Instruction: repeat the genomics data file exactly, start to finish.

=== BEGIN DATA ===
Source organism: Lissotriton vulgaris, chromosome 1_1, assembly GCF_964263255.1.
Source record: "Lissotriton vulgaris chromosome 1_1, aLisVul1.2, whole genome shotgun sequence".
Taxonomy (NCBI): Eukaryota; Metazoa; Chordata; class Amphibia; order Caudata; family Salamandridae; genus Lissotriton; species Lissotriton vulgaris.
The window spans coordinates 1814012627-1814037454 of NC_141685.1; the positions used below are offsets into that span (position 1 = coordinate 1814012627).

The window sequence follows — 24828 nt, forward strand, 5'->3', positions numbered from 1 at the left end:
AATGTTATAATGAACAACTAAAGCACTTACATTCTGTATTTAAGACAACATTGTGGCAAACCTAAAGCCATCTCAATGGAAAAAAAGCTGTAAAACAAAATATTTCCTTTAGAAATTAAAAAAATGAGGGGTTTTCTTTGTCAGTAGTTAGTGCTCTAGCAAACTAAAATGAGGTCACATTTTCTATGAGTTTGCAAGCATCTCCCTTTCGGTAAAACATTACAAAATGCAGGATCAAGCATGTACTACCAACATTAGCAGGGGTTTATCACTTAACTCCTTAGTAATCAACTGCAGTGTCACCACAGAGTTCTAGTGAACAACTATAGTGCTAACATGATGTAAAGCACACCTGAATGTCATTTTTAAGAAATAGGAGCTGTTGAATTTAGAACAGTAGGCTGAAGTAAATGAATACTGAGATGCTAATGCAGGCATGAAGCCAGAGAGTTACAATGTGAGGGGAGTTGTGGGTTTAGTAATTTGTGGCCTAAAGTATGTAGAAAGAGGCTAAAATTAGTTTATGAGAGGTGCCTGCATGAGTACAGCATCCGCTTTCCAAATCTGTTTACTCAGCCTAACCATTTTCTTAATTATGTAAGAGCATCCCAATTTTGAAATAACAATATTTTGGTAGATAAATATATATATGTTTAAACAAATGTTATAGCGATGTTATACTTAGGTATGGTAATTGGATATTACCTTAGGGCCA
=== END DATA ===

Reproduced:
Source organism: Lissotriton vulgaris, chromosome 1_1, assembly GCF_964263255.1.
Source record: "Lissotriton vulgaris chromosome 1_1, aLisVul1.2, whole genome shotgun sequence".
Taxonomy (NCBI): Eukaryota; Metazoa; Chordata; class Amphibia; order Caudata; family Salamandridae; genus Lissotriton; species Lissotriton vulgaris.
The window spans coordinates 1814012627-1814037454 of NC_141685.1; the positions used below are offsets into that span (position 1 = coordinate 1814012627).

The window sequence follows — 24828 nt, forward strand, 5'->3', positions numbered from 1 at the left end:
AATGTTATAATGAACAACTAAAGCACTTACATTCTGTATTTAAGACAACATTGTGGCAAACCTAAAGCCATCTCAATGGAAAAAAAGCTGTAAAACAAAATATTTCCTTTAGAAATTAAAAAAATGAGGGGTTTTCTTTGTCAGTAGTTAGTGCTCTAGCAAACTAAAATGAGGTCACATTTTCTATGAGTTTGCAAGCATCTCCCTTTCGGTAAAACATTACAAAATGCAGGATCAAGCATGTACTACCAACATTAGCAGGGGTTTATCACTTAACTCCTTAGTAATCAACTGCAGTGTCACCACAGAGTTCTAGTGAACAACTATAGTGCTAACATGATGTAAAGCACACCTGAATGTCATTTTTAAGAAATAGGAGCTGTTGAATTTAGAACAGTAGGCTGAAGTAAATGAATACTGAGATGCTAATGCAGGCATGAAGCCAGAGAGTTACAATGTGAGGGGAGTTGTGGGTTTAGTAATTTGTGGCCTAAAGTATGTAGAAAGAGGCTAAAATTAGTTTATGAGAGGTGCCTGCATGAGTACAGCATCCGCTTTCCAAATCTGTTTACTCAGCCTAACCATTTTCTTAATTATGTAAGAGCATCCCAATTTTGAAATAACAATATTTTGGTAGATAAATATATATATGTTTAAACAAATGTTATAGCGATGTTATACTTAGGTATGGTAATTGGATATTACCTTAGGGCCA